The Western Quebec School Board was tight-lipped about the push for a brand new, state-of-the-art building to house the Wakefield Elementary school during a press conference June 28, but members wouldn’t turn down the volume on the $6.3 million the WQSB is getting from the province to expand the current facility.
While there was some buzzing in the halls about how the board will try to get approval for a new building, nobody would speak on the record. Even La Peche Mayor Robert Bussiere was ready to offer the school board a Riverside property for the new location, but he was told that today wasn’t the day for those types of discussions.
The news of the day was the multimillion-dollar school expansion projected for 2013.
“It’s actually a good day, it’s a happy day,” announced Gatineau MNA Stephanie Vallee before a room full of teachers, school staff, WQSB board members and reporters at the Wakefield Elementary School.
“Your school board came to me to see how we could push forward the project – to have more classes and a nicer school for the kids.”
The $6.3 million will be spent on removing the decrepit portables, which were once home to mould and asbestos problems, and the construction of 10 new classrooms to handle the growing student population.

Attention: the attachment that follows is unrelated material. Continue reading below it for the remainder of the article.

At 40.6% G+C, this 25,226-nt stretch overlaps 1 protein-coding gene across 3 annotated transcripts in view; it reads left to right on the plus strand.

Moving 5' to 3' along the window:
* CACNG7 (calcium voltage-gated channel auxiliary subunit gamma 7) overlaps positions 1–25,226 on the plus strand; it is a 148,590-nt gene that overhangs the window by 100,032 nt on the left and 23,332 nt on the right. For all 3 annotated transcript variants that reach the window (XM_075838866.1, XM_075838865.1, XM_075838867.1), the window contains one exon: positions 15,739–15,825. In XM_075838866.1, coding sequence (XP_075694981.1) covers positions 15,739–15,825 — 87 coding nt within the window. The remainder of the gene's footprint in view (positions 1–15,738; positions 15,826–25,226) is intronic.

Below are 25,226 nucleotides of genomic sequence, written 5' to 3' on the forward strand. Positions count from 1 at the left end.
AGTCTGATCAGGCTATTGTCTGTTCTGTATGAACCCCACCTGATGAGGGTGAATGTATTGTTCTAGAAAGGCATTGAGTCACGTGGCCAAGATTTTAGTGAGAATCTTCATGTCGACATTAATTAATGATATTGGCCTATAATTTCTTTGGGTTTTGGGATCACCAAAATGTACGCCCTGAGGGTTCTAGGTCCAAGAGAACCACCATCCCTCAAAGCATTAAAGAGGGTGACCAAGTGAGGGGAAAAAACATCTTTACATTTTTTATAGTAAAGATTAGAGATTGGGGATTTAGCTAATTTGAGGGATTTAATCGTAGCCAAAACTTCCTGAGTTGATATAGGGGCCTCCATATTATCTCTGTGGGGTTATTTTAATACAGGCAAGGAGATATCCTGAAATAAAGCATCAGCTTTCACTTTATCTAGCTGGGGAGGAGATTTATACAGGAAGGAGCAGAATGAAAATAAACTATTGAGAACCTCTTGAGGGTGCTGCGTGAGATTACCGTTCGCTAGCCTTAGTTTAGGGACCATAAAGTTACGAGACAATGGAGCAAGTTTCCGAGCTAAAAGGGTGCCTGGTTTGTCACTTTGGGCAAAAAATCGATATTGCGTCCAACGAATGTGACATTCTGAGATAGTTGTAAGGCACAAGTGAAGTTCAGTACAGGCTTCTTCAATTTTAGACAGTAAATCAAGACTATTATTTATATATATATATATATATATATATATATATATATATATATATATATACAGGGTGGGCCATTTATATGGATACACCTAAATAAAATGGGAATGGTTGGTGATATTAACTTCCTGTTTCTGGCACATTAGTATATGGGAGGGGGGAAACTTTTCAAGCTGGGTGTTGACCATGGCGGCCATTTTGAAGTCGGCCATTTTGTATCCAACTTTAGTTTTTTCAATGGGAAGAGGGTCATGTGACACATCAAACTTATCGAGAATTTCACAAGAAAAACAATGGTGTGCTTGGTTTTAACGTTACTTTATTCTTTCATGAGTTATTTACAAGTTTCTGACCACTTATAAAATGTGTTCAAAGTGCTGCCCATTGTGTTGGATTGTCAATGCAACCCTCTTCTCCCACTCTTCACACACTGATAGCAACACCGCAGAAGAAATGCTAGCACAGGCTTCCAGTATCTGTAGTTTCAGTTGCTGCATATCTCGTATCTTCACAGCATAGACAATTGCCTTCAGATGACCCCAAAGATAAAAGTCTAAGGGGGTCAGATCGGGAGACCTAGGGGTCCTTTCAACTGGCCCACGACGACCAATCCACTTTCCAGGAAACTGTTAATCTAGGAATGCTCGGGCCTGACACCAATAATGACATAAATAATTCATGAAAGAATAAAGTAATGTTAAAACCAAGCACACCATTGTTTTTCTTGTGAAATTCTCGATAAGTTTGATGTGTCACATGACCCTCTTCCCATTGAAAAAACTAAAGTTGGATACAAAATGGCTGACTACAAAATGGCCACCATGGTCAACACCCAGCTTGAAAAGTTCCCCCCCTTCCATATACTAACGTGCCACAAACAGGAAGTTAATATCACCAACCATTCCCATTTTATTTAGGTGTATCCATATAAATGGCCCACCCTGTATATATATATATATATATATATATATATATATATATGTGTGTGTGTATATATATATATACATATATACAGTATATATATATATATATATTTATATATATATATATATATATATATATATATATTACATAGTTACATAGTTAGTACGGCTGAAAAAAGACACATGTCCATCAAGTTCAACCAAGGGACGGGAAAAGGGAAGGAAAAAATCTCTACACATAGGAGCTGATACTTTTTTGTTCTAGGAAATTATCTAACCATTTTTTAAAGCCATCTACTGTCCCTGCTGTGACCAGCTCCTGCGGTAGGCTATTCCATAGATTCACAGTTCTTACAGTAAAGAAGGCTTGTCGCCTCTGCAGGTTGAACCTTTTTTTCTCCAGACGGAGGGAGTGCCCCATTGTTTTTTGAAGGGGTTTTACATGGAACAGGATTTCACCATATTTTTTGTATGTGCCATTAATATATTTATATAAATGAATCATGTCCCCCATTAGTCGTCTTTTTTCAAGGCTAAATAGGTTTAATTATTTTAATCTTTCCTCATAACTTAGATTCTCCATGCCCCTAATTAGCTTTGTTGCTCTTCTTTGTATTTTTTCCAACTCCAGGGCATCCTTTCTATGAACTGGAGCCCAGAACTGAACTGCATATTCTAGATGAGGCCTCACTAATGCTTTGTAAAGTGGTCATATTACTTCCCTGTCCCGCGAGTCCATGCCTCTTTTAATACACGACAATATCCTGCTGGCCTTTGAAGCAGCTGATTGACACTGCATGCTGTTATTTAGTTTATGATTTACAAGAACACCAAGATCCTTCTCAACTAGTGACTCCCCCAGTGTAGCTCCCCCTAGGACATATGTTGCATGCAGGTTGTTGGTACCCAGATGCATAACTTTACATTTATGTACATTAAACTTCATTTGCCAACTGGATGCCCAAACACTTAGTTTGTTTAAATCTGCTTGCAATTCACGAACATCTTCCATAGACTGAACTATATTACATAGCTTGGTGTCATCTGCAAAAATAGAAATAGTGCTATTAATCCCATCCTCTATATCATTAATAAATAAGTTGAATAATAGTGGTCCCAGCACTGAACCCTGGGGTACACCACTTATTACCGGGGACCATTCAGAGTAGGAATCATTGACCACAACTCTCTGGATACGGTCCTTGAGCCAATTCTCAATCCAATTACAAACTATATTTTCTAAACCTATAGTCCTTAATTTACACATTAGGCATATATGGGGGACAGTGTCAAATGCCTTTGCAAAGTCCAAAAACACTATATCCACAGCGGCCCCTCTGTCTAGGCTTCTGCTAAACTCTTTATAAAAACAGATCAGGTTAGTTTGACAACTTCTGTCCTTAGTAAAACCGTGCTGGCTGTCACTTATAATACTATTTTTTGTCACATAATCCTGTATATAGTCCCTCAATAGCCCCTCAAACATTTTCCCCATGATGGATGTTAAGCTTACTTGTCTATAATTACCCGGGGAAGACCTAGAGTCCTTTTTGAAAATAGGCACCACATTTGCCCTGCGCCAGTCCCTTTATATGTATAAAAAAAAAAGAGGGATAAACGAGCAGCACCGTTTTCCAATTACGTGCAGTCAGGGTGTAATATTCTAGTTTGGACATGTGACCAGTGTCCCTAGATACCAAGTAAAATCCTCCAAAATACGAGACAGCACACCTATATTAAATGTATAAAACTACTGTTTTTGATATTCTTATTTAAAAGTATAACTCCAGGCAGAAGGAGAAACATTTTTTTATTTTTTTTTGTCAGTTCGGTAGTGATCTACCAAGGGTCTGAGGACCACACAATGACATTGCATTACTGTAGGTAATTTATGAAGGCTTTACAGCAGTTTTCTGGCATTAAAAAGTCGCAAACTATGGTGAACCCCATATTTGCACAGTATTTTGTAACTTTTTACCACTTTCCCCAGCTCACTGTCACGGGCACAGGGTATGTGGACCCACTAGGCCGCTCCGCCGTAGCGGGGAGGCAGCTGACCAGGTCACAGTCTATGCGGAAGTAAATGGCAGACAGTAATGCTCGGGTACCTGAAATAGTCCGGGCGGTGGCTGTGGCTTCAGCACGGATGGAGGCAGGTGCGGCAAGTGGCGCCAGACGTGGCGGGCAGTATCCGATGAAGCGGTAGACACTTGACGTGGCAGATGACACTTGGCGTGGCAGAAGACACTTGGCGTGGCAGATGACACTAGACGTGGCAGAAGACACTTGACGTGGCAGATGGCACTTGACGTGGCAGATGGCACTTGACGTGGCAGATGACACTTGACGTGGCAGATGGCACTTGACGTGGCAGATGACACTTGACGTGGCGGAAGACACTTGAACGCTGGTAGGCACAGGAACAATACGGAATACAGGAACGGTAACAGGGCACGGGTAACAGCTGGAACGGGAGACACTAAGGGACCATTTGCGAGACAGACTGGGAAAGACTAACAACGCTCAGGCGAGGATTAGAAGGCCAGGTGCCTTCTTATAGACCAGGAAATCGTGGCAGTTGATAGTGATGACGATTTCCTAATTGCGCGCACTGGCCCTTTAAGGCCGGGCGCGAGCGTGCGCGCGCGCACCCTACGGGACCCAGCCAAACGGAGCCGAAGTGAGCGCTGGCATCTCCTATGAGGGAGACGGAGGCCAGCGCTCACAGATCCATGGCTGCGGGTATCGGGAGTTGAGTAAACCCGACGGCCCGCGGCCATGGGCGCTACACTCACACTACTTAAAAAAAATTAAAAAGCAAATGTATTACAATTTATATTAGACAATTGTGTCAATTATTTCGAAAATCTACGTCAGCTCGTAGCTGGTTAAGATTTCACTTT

According to the WQSB, attendance numbers have been on the rise in Wakefield since 2007 when the school had 334 students. Although enrolment dipped slightly in 2008 and 2009, it picked back up in the 2010-2011 year with 345 kids. This year’s enrolment was at 355 students. Looking ahead, the school board projects a student population of 425 for the 2016-2017 school year.
“Neatly tucked away between the hills of Gatineau Park and the Gatineau River, Wakefield is a gorgeous community currently experiencing a problem in population growth, but a very happy problem; we just love these problems,” said WQSB Council of Commissioners Chair Michael Chiasson.
“This ten-classroom addition will benefit our students’ learning process, provide parents with relief that their children are no longer learning in the portables and allow teachers to teach in the safest environment possible. This will give students the proper surroundings to reach their potential.”
Construction for the new classrooms won’t likely begin until next summer, after school is out.